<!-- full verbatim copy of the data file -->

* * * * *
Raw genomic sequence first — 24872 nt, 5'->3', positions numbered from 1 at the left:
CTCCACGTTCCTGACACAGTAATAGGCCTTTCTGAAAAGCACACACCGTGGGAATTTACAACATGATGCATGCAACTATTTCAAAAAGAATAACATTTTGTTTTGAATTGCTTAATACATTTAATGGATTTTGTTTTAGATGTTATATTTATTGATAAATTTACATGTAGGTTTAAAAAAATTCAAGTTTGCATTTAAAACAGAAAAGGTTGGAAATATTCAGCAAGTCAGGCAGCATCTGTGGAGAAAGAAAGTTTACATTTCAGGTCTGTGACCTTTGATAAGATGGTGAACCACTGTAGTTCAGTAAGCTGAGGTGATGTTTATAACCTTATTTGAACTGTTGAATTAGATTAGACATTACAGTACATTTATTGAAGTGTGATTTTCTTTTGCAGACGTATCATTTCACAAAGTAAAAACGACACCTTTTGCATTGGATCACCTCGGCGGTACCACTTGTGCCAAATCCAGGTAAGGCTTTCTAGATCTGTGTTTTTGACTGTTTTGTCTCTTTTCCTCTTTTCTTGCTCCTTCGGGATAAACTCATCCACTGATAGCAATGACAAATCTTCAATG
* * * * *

Raw genomic sequence first — 24872 nt, 5'->3', positions numbered from 1 at the left:
CTCCACGTTCCTGACACAGTAATAGGCCTTTCTGAAAAGCACACACCGTGGGAATTTACAACATGATGCATGCAACTATTTCAAAAAGAATAACATTTTGTTTTGAATTGCTTAATACATTTAATGGATTTTGTTTTAGATGTTATATTTATTGATAAATTTACATGTAGGTTTAAAAAAATTCAAGTTTGCATTTAAAACAGAAAAGGTTGGAAATATTCAGCAAGTCAGGCAGCATCTGTGGAGAAAGAAAGTTTACATTTCAGGTCTGTGACCTTTGATAAGATGGTGAACCACTGTAGTTCAGTAAGCTGAGGTGATGTTTATAACCTTATTTGAACTGTTGAATTAGATTAGACATTACAGTACATTTATTGAAGTGTGATTTTCTTTTGCAGACGTATCATTTCACAAAGTAAAAACGACACCTTTTGCATTGGATCACCTCGGCGGTACCACTTGTGCCAAATCCAGGTAAGGCTTTCTAGATCTGTGTTTTTGACTGTTTTGTCTCTTTTCCTCTTTTCTTGCTCCTTCGGGATAAACTCATCCACTGATAGCAATGACAAATCTTCAATG